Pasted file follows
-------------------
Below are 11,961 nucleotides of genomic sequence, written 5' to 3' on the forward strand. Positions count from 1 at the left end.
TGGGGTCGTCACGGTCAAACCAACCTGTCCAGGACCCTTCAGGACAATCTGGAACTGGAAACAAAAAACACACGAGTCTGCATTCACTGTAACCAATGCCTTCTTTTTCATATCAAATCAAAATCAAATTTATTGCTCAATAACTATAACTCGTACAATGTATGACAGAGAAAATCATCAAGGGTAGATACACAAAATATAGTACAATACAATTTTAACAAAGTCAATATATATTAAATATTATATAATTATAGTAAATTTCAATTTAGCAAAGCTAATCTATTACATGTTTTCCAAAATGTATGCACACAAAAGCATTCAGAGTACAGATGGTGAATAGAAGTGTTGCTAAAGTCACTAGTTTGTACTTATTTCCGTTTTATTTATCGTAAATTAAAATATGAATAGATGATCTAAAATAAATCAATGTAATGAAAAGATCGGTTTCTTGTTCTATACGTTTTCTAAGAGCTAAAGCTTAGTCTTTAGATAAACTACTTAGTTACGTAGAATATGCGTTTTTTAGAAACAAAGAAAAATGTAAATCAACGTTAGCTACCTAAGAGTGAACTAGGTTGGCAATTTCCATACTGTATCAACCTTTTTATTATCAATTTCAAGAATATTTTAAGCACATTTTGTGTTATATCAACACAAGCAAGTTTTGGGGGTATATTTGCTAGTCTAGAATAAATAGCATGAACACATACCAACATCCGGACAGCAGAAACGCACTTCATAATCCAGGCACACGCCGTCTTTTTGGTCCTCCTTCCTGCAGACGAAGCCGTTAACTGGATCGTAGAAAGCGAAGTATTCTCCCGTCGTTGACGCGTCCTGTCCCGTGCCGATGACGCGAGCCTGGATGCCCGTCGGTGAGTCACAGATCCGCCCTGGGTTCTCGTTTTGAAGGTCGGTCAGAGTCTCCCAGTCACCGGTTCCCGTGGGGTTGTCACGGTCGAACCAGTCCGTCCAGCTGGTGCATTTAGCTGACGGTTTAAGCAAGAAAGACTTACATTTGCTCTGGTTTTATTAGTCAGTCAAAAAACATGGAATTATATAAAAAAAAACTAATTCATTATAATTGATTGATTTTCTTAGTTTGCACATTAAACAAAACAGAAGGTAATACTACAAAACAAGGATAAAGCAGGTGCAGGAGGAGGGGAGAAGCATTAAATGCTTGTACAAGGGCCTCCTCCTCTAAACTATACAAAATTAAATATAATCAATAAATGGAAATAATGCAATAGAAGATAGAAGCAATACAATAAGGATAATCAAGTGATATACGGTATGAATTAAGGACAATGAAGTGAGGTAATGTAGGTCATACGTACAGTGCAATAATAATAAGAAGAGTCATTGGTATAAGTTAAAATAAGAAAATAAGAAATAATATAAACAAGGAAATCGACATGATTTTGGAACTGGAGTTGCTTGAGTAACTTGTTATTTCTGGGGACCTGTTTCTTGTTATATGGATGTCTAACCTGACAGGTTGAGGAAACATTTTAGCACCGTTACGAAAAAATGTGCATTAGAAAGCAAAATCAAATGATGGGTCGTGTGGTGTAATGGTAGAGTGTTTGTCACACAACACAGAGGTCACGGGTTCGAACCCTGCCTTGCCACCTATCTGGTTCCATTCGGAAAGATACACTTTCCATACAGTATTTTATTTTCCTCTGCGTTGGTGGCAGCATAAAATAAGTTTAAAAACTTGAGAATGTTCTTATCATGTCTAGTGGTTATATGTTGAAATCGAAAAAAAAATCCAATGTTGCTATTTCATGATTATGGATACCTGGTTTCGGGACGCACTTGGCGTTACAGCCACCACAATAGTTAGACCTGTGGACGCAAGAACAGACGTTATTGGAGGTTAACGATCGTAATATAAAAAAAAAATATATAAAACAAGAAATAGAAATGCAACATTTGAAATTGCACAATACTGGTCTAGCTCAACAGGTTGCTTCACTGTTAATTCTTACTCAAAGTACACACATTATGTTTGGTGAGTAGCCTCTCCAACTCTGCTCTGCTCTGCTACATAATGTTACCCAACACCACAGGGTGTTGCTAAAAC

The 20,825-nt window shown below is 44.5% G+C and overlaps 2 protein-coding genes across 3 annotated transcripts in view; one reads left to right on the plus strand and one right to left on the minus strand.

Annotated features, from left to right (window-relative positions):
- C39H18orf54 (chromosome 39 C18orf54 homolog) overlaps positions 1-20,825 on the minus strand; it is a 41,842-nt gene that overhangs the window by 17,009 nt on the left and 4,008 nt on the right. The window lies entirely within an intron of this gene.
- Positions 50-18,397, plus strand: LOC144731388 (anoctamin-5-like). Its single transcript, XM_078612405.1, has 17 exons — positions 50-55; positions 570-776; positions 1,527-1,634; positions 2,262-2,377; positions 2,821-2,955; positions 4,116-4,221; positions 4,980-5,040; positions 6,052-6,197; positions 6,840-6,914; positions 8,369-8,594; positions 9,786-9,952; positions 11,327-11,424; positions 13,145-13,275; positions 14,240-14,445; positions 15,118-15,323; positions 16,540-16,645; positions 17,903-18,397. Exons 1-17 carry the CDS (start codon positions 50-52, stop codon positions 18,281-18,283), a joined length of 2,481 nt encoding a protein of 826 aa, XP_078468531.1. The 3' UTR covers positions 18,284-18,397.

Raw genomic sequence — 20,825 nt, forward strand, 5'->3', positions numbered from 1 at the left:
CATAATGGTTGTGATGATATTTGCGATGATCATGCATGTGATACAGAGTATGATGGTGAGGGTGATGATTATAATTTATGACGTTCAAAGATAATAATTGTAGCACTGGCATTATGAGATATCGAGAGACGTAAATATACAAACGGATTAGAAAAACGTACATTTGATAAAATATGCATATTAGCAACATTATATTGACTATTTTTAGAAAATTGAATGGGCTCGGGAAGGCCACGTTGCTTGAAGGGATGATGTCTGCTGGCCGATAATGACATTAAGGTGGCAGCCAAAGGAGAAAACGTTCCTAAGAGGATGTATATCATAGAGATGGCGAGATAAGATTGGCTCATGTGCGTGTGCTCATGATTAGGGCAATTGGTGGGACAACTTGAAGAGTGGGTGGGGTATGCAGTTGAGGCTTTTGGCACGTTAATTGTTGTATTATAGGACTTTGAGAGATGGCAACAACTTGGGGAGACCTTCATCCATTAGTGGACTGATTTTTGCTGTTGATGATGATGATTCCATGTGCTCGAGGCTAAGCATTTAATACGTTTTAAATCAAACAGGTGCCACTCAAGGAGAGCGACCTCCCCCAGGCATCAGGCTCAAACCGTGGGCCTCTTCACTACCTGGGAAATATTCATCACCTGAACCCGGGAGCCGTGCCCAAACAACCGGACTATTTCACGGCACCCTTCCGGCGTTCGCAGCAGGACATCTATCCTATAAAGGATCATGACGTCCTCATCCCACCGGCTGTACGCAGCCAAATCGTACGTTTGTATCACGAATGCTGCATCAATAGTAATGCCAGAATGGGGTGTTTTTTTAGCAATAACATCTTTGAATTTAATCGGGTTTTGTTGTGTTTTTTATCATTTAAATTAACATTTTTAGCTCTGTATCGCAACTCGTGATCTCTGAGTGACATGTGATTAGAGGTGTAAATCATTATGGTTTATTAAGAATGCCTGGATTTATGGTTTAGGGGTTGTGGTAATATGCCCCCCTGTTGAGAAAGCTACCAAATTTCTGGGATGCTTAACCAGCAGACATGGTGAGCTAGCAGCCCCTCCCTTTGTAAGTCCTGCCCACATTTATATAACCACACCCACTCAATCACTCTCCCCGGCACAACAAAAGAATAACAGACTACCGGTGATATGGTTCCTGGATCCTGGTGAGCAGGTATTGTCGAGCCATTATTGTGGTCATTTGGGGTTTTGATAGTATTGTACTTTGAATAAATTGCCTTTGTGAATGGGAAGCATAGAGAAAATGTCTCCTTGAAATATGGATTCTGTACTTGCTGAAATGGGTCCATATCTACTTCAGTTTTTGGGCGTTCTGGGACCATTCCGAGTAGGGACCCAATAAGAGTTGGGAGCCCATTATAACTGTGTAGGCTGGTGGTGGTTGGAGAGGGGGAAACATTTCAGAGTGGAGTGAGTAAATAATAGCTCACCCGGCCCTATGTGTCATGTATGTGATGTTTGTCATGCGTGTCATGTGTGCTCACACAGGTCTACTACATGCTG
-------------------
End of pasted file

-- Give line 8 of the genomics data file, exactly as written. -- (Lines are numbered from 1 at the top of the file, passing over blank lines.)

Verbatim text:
CATAATGGTTGTGATGATATTTGCGATGATCATGCATGTGATACAGAGTATGATGGTGAGGGTGATGATTATAATTTATGACGTTCAAAGATAATAATTGTAGCACTGGCATTATGAGATATCGAGAGACGTAAATATACAAACGGATTAGAAAAACGTACATTTGATAAAATATGCATATTAGCAACATTATATTGACTATTTTTAGAAAATTGAATGGGCTCGGGAAGGCCACGTTGCTTGAAGGGATGATGTCTGCTGGCCGATAATGACATTAAGGTGGCAGCCAAAGGAGAAAACGTTCCTAAGAGGATGTATATCATAGAGATGGCGAGATAAGATTGGCTCATGTGCGTGTGCTCATGATTAGGGCAATTGGTGGGACAACTTGAAGAGTGGGTGGGGTATGCAGTTGAGGCTTTTGGCACGTTAATTGTTGTATTATAGGACTTTGAGAGATGGCAACAACTTGGGGAGACCTTCATCCATTAGTGGACTGATTTTTGCTGTTGATGATGATGATTCCATGTGCTCGAGGCTAAGCATTTAATACGTTTTAAATCAAACAGGTGCCACTCAAGGAGAGCGACCTCCCCCAGGCATCAGGCTCAAACCGTGGGCCTCTTCACTACCTGGGAAATATTCATCACCTGAACCCGGGAGCCGTGCCCAAACAACCGGACTATTTCACGGCACCCTTCCGGCGTTCGCAGCAGGACATCTATCCTATAAAGGATCATGACGTCCTCATCCCACCGGCTGTACGCAGCCAAATCGTACGTTTGTATCACGAATGCTGCATCAATAGTAATGCCAGAATGGGGTGTTTTTTTAGCAATAACATCTTTGAATTTAATCGGGTTTTGTTGTGTTTTTTATCATTTAAATTAACATTTTTAGCTCTGTATCGCAACTCGTGATCTCTGAGTGACATGTGATTAGAGGTGTAAATCATTATGGTTTATTAAGAATGCCTGGATTTATGGTTTAGGGGTTGTGGTAATATGCCCCCCTGTTGAGAAAGCTACCAAATTTCTGGGATGCTTAACCAGCAGACATGGTGAGCTAGCAGCCCCTCCCTTTGTAAGTCCTGCCCACATTTATATAACCACACCCACTCAATCACTCTCCCCGGCACAACAAAAGAATAACAGACTACCGGTGATATGGTTCCTGGATCCTGGTGAGCAGGTATTGTCGAGCCATTATTGTGGTCATTTGGGGTTTTGATAGTATTGTACTTTGAATAAATTGCCTTTGTGAATGGGAAGCATAGAGAAAATGTCTCCTTGAAATATGGATTCTGTACTTGCTGAAATGGGTCCATATCTACTTCAGTTTTTGGGCGTTCTGGGACCATTCCGAGTAGGGACCCAATAAGAGTTGGGAGCCCATTATAACTGTGTAGGCTGGTGGTGGTTGGAGAGGGGGAAACATTTCAGAGTGGAGTGAGTAAATAATAGCTCACCCGGCCCTATGTGTCATGTATGTGATGTTTGTCATGCGTGTCATGTGTGCTCACACAGGTCTACTACATGCTG